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US News Defence chiefs plan to slash Army to its smallest size in a century and lend one of Royal Navy's flagship new aircraft carriers to the US amid fears of further budget cuts

14:06  24 november  2019
14:06  24 november  2019 Source:   dailymail.co.uk

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smallest size in a century and lend one of Royal Navy ' s flagship new aircraft carriers to the Sources said the army is pressing for an aircraft carrier to be leased to the US Navy chiefs are understood to be furious and want RAF numbers cut instead

Defence chiefs are discussing plans to slash the size of the British Army and lend one of the Royal Navy ’ s flagship aircraft carriers to the UK’s allies amid fears they may be forced into further defence cuts . The Tory manifesto, published today, will ditch an explicit commitment made just two

The Royal Navy's newest aircraft carrier, HMS Prince of Wales © Getty The Royal Navy's newest aircraft carrier, HMS Prince of Wales

Defence chiefs are planning to slash the Army to its smallest size in a century and lend one of the Royal Navy's flagship new aircraft carriers to the US, military sources have revealed.

The Tory manifesto's removal of a commitment to 'maintain the overall size of the armed forces' made two years ago by Theresa May has forced the top brass to consider its spending, The Sunday Times reports.

High-ranking officers are considering an army of just 60,000 to 65,000, shrinking it to the smallest force in centuries.

Despite a 2015 manifesto pledge the Army would maintain at least 82,000 soldiers, it has already shrunk to 73,000. 

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The carriers were described to me by a former chief of defence staff as “vulnerable metal cans”. The navy says that in a “high-threat environment” they will The cost of the US stealth aircraft has soared mainly because of serious technical problems. The cost of 48 the MoD has contracted to buy for both

Big cuts : Defense Secretary Chuck Hagel warned earlier this week that the Pentagon may be forced to cut the Army to its lowest point in over a decade if the sequester And the current plan to reduce the size of the Marine Corp to 182,000 from a high of about 205,000 could also be changed – cutting it to

Top naval officers are understood to be furious that army bosses are looking at leasing one of their new aircraft carriers to the Americans. In response they are urging the RAF should see their numbers cut.

One source told The Times: 'The army hates the aircraft carriers, which they have always seen as white elephants, but the Americans love them. They're cutting-edge because they can operate with far fewer crew than the US carriers.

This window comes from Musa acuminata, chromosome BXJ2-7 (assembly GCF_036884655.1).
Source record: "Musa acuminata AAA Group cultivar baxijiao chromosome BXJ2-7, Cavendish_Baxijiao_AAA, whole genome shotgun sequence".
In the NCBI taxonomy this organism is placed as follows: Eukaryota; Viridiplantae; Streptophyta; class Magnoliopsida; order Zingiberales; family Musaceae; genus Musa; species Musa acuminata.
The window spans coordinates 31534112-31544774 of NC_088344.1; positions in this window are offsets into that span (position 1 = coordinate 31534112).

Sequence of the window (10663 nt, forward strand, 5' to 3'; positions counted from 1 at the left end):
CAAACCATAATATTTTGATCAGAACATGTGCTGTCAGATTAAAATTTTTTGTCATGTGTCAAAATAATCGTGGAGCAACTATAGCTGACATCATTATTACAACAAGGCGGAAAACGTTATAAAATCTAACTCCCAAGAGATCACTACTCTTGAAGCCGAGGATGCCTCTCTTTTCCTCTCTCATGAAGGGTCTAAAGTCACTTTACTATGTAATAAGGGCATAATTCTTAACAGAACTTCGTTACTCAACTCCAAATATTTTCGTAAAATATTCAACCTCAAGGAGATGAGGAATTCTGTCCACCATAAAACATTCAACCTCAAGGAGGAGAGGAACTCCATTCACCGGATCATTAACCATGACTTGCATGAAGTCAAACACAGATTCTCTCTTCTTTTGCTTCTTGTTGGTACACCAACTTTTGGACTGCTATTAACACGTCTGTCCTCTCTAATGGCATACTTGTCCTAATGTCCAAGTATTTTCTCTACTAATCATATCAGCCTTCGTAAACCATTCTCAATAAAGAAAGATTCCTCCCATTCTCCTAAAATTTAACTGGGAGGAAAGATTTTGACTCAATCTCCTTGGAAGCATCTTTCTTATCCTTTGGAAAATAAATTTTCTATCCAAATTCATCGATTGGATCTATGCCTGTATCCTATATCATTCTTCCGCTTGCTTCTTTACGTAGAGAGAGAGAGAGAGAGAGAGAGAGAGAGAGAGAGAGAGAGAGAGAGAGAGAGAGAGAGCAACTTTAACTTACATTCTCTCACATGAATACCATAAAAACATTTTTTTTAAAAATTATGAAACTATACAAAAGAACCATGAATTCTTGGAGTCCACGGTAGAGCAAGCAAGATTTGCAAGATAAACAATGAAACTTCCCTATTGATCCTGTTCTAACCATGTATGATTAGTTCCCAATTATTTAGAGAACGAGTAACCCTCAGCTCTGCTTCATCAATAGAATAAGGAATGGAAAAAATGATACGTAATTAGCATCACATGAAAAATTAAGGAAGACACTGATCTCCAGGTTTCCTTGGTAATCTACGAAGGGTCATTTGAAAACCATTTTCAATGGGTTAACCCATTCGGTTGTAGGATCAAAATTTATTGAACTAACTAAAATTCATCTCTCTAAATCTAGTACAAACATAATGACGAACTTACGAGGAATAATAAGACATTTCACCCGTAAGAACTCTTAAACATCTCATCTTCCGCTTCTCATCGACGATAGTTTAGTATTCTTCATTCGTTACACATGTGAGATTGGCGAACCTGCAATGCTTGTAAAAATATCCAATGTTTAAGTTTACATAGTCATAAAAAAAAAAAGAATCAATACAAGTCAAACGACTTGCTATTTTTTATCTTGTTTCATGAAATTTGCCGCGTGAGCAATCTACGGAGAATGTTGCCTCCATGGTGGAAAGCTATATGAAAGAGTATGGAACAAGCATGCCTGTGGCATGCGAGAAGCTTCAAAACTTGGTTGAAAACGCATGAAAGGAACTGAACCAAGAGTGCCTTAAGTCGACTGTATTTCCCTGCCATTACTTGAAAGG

'The army can't recruit or retain the people it needs. Both the army and the navy think that the job of the RAF will soon be done by drones.'

a group of military men in a field: Soldiers in action as the British Army demonstrate the latest and future technology used on operations across the globe on Salisbury plain training area on October 29, 2019. The army is looking to bring its numbers down to somewhere between 60,000 and 65,000 defence sources told The Sunday Times © Provided by Associated Newspapers Limited Soldiers in action as the British Army demonstrate the latest and future technology used on operations across the globe on Salisbury plain training area on October 29, 2019. The army is looking to bring its numbers down to somewhere between 60,000 and 65,000 defence sources told The Sunday Times

The army numbered 3.1million men at the end of World War Two and then shrank to 159,000 in 1980 and was at 102,120 in 2003, during the wars in Afghanistan and Iraq.

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MPs say defence chiefs must cut a staggering £9.8BILLION from budget The MoD plans to buy kit including F-35 Lightning fighters, at £65 million apiece, to go on its two new aircraft carriers We require greater clarity as to the difference between genuine improvements and efficiency and cuts in

At the beginning of the 1990 s the Royal Navy was a force designed for the Cold War. The main purpose of its fleet, based around three small aircraft carriers and a force of anti-submarine frigates

Defence sources told the Times, the direction and scope of the cuts would be down in large part to who takes the helm when General Sir Nick Carter steps down as the chief of defence staff next year.

Admiral Tony Radakin, the first sea lord, is most likely to cut back the army's numbers, while Sir Mark Carleton-Smith, chief of the general staff, would be more likely to flog the carriers.

Boris Johnson et al. wearing military uniforms: At the White-hall spending review earlier this year Prime Minister Boris Johnson agreed to pump £2.2billion in to the UK military. Pictured with Ben Wallace during a visit to Salisbury plain training area on Thursday, September 19 © Provided by Associated Newspapers Limited At the White-hall spending review earlier this year Prime Minister Boris Johnson agreed to pump £2.2billion in to the UK military. Pictured with Ben Wallace during a visit to Salisbury plain training area on Thursday, September 19

Considerations for military cuts remain at an early stage but have followed a directive by Defence Secretary Ben Wallace that they must 'cut their cloth' according to the budget.

He has secured another £2.2billion for the military but said he wants better kit rather than an expanded fighting force.

In September, Mr Wallace revealed the money would go towards 'dilapidated not fit for purpose accommodation.'

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